Imagine this: You were viciously abused as a child, and now you're a writer. You are totally unsuccessful. Your major subject matter is the torture and murder of children. You're really into it. The children in your stories eat cookies filled with razorblades or are dispatched with power drills used in extremely unconventional ways. At this very moment, you're being interrogated by police officers in the middle of a totalitarian state. These police officers suspect that you have, in fact, been murdering children in real life. Maybe you have: Certainly kids around town seem to be dropping dead in all the ways you describe in your writings. Your mentally handicapped brother is being tortured in the next room. It is highly improbable that you will live to see tomorrow. Now imagine appearing onstage in this wretched condition and getting an audience to not only sympathize with you, but find your entire situation utterly amusing. Sound improbableç Joe Adler made it happen, in an October production of Martin McDonagh's The Pillowman that was funnier and more powerful than the star-studded Broadway production that set tongues a-wagging in Manhattan the previous year.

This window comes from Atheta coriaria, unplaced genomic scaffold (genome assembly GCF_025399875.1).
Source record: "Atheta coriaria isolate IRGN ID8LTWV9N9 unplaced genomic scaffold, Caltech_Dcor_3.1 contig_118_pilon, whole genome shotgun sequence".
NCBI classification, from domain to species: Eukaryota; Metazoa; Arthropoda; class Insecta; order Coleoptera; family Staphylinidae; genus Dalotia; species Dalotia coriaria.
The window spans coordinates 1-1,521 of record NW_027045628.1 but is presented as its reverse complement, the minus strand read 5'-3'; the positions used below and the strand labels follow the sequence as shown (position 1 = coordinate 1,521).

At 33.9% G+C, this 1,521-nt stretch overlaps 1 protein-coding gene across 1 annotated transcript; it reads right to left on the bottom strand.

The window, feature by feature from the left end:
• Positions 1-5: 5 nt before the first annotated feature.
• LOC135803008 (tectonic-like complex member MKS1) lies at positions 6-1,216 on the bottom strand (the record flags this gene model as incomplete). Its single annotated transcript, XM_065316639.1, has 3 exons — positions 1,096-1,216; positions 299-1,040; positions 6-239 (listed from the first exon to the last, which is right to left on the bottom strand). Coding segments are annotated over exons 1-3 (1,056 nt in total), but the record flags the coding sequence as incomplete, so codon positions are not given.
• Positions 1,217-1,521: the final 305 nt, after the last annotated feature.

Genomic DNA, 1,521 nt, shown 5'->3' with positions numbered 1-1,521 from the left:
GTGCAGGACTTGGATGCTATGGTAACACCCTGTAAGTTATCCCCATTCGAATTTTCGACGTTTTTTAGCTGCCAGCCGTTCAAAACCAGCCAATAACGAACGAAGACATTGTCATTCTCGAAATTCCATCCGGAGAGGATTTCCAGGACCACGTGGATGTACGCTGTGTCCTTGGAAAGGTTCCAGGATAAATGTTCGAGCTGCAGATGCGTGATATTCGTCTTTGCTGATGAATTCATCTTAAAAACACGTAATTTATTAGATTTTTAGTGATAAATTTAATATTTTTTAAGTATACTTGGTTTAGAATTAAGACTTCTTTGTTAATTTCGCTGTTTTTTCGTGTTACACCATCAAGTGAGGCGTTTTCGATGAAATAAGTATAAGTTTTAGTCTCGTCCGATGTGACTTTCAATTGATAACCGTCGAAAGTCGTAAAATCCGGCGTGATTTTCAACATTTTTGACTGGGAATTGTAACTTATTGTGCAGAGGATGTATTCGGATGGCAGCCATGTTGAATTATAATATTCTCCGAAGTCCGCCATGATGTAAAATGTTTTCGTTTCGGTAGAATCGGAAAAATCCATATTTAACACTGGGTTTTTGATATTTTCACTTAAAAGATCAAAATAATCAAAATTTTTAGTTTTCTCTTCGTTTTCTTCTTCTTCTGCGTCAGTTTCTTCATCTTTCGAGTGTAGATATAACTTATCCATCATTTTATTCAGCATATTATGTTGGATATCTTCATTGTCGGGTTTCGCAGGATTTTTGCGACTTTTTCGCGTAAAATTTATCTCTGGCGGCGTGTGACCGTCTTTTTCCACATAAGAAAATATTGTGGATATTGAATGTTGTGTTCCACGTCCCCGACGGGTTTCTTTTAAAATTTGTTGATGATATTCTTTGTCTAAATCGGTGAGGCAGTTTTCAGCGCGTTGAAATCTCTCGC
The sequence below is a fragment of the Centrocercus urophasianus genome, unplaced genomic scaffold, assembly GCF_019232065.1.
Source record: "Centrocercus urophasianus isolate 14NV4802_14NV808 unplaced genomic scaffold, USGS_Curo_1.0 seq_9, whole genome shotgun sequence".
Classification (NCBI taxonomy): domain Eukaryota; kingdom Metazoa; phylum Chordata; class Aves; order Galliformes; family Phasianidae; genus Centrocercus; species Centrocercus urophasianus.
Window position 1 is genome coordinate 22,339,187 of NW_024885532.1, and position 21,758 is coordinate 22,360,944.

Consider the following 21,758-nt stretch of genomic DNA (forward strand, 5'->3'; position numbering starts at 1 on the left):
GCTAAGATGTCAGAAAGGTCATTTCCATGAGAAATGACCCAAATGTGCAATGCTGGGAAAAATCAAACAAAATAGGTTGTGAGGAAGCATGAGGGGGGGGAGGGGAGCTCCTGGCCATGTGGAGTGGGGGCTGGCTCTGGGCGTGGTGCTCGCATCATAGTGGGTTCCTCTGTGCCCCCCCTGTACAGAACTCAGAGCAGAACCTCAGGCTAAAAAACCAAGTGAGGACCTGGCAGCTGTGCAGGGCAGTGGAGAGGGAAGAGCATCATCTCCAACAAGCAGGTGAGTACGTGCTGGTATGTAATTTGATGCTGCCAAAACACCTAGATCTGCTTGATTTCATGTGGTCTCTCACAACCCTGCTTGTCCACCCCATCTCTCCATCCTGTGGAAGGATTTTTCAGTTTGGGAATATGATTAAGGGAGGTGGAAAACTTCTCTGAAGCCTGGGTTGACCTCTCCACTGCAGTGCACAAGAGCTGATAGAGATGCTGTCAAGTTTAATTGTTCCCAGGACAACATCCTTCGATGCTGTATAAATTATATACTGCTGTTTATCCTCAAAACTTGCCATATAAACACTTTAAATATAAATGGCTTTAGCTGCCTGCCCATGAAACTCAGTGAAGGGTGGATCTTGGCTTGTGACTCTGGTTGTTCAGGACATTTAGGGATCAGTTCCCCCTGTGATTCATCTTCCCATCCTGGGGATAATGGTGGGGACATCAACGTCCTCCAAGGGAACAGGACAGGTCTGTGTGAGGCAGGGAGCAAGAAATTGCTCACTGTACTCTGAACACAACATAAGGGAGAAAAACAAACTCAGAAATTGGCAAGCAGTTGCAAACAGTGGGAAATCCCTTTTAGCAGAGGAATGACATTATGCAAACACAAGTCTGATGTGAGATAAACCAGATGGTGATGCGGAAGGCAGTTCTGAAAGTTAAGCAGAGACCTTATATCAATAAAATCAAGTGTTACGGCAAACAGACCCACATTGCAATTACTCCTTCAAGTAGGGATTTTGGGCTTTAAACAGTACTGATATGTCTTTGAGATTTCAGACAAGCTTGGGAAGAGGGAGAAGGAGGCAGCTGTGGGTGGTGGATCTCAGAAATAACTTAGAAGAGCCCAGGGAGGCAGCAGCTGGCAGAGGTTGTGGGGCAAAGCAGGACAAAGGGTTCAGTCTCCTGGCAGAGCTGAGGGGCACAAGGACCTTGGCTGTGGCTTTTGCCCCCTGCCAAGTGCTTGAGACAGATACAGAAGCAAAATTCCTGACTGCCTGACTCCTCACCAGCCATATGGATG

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1200 Anastasia Ave.
Coral Gables FL 33134


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